Early gastric cancer, especially differentiated intramucosal carcinoma, poses a very low risk of lymph node metastasis, and is the main candidate for endoscopic treatment. However, practically, these tumors are not in the safety zone. They do metastasize, even though the number of such cases is very low. Korenaga et al. [11] reported 11 out of 568 cases (1.94%) of IGCs with lymph node metastatic disease, and Song et al. [4] reported that the incidence of metastatic IGC was 2% from a total of 1,981 cases. These authors suggested that pathological parameters such as diffuse type histology and muscularis mucosa invasion were deciding factors for lymph node metastasis. In the meantime, only a limited number of IGC cases have been reported for their extraordinarily aggressive clinical courses. Some IGCs metastasized to the ovaries, and clinically presented with Krukenberg tumors [12], while a single case of IGC was reported for nodal recurrence and liver metastasis even after curative ESD treatment [2]. Nonetheless, tumor recurrence with whole body dissemination, as presented in the present case, is unparalleled for its aggressiveness. Only three cases reported by Angeles-Angeles et al. [1] are comparable to our case, and all of these patients succumbed to the widely metastatic disease caused by IGC. The authors suggested that these unusual cases are a variant of IGC.
Originally, Yamao et al. [13] reported that the incidence of lymph node metastasis from IGC was 3.5%. They reported that lymphatic vessel invasion, histologic ulceration of the tumor, and larger size (≥ 30 mm) were independent risk factors predicting regional lymph node metastasis. They also found that the incidence of lymph node metastasis negative for these three factors was only 0.36% (one of 277 patients). Thus, patients whose tumor has these risk factors should be monitored more closely, or more invasive surgical techniques might be necessary for these patients. On the other hand, the present case is contrary to the general conceptions. The tumor size was relatively small (1.6 cm), there was no histological ulceration, most of the tumor consisted of differentiated adenocarcinoma, no lymphovascular invasion was observed, and the tumor did not even touch the muscularis mucosa. Poorly differentiated carcinoma component was found in the original tumor, but this element was so tiny (less than 2 mm) to be practically negligible. Nonetheless, this tumor showed recurrence, with wide dissemination throughout the body, even after curative endoscopic resection. This prompted our curiosity about the genetic background of this case, which revealed MET gene amplification.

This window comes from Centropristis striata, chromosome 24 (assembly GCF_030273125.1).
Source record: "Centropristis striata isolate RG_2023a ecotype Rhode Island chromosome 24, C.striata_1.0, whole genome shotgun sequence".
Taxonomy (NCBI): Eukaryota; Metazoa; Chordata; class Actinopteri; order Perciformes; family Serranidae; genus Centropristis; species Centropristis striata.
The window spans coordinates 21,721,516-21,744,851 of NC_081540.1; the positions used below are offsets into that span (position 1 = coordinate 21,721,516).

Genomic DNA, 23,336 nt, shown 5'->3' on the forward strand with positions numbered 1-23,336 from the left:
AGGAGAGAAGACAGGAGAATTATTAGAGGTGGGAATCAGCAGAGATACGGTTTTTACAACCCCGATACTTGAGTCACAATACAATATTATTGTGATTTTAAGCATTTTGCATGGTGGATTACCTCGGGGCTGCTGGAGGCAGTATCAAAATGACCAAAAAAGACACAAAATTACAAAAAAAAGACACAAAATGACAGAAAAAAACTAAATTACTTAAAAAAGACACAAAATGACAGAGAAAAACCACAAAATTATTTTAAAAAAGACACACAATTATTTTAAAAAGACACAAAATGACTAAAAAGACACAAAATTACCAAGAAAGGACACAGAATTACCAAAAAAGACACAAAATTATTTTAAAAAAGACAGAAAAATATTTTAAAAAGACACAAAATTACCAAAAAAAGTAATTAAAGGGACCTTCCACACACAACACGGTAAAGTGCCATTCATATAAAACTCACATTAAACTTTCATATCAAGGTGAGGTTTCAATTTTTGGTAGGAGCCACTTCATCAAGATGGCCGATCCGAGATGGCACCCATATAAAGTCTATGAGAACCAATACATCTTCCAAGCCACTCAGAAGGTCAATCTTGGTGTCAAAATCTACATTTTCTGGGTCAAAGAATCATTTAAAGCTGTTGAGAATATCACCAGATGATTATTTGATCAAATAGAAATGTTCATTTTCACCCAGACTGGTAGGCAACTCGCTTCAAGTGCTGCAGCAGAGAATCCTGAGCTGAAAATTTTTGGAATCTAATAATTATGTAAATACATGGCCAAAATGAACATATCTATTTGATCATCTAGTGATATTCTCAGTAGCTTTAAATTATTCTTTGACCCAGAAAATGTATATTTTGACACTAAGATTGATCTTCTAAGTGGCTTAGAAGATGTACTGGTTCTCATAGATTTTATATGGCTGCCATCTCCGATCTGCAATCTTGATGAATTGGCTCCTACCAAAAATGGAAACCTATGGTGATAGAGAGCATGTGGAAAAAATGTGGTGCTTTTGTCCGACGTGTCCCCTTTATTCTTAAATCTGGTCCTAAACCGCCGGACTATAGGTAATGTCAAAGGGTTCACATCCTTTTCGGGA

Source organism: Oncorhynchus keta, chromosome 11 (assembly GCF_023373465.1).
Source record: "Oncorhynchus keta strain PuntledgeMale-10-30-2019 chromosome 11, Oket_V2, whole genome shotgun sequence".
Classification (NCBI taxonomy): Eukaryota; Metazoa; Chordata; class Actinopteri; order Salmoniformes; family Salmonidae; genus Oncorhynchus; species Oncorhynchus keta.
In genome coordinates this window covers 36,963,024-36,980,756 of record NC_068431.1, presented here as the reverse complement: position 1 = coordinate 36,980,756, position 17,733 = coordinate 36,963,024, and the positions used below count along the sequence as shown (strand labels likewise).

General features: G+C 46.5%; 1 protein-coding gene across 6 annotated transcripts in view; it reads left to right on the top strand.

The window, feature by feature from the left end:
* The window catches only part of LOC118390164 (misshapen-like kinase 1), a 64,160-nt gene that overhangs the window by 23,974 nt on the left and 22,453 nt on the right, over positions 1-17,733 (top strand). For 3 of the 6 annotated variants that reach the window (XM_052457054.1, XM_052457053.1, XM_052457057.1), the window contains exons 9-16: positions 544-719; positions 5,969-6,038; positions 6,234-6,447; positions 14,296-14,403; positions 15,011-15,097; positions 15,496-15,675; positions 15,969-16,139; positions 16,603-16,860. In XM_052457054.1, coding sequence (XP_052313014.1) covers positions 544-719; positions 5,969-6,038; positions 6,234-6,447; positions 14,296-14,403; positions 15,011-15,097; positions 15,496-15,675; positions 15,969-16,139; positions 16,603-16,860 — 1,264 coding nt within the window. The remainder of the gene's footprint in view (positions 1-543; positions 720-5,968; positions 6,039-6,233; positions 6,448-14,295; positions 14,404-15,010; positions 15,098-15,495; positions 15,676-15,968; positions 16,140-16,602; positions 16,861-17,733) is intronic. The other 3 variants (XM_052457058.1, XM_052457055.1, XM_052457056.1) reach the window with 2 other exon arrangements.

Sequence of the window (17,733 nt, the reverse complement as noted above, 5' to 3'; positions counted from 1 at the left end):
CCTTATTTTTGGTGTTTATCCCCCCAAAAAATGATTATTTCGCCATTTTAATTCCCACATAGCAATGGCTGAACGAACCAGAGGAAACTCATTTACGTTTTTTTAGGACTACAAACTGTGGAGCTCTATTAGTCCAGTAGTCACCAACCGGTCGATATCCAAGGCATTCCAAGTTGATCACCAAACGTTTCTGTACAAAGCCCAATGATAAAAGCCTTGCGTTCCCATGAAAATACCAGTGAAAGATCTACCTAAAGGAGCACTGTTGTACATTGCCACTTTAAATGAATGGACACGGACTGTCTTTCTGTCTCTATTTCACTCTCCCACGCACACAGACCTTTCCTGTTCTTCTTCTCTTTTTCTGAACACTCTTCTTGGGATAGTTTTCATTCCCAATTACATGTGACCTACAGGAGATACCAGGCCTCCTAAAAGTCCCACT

MET is a proto-oncogene that encodes the receptor tyrosine kinase for hepatocyte growth factor (HGF). Regulated expression of MET plays a role in normal physiologic processes such as organ regeneration and wound healing, and there is a growing evidence that cancers with increased MET activity facilitate cell growth, protection from apoptosis, and invasion/metastasis [14]. In fact, overexpression of MET receptor and its HGF ligand has been reported in many of gastric cancers, and this has been uniformly associated with a more aggressive phenotype [15]. In line with this, Graziano et al. [5] recently reported the association of an increase in MET gene copy number with higher presenting tumor stage and grade as well as shorter median survival in stage II/III gastric adenocarcinomas. In addition, Lennerz et al. [6], who applied a strict standard for gene amplification by FISH, found that only 10 cases from 489 patients (2%) with advanced gastroesophageal cancers showed MET amplification. In this paper, patients with a MET-amplified tumor had significantly poorer survival than those with either EGFR or HER2 amplification, and the authors defined a MET-amplified tumor as a small but aggressive subgroup. However, since most of the previous cases that showed true MET amplification were advanced gastric cancers, this genetic amplification in early gastric cancers, particularly in IGCs has not received a lot of attention. We present such an exceptional case here, and this case provides an intriguing possible link of MET amplification with outrageous clinical behavior, even in the IGC. Although MET amplification alone may not explain the whole and there might be some unidentified complex mechanism, MET amplification was the only genetic alteration that we found after assessment of five genes, including EGFR, HER2, FGFR2, and PIK3CA. In addition, the current case did not have definite pathological parameters predicting this usually aggressive clinical course. In this circumstance, it appears reasonable that we assume that at least MET would play a critical role in the tumor biology of the present case. As previously indicated, we suggest that IGCs with unusually aggressive clinical behavior are a variant or a subset of IGCs, and MET amplification may define this subgroup among IGCs. In the current case, it is very unusual that there was no liver or lung metastasis, despite extensive lymph nodes and skeletal metastases. This remains to be explained.
In summary, we describe a very unusual case of IGC that showed recurrence and was disseminated throughout the body even after curative ESD treatment. Both original and recurrent tumors harbored MET amplification. As previously indicated, MET-amplified tumor may define an aggressive subgroup even in the IGCs. Expanded molecular study and clinical follow-up in a large group of IGCs will be necessary in order to investigate this matter.

Conflicts of Interest

Conflict of interest relevant to this article was not reported.


This research was supported by Basic Science Research Program through the National Research Foundation of Korea (NRF) funded by the Ministry of Education (2014R 1A 1A 1007905).

Fig. 1.
(A, B) The specimen from endoscopic submucosal dissection shows a slightly depressed lesion in the lower central portion. Histologically confirmed maximum tumor diameter is 1.6 cm. (C) The main histologic type of the tumor is moderately differentiated adenocarcinoma. The tumor does not touch the muscularis mucosa (H&E staining, ×100).
Fig. 2.
(A) Recurrent tumor consists mainly of poorly differentiated adenocarcinoma (H&E staining, ×200). (B) Several lymphatic tumor emboli are identified even in the biopsy tissues (H&E staining, ×200).
Fig. 3.
(A) Abdominal computed tomography shows tumor recurrence in the antrum of the stomach (arrow). The tumor appears as an advanced gastric cancer. (B, C) Positron emission tomography scan shows extensive lymph node and skeletal metastases.
Fig. 4.
Representative images of fluorescence in situ hybridization study from the original tumor show definite MET gene amplification (red signal) as well as low grade polysomy 7 (green signal).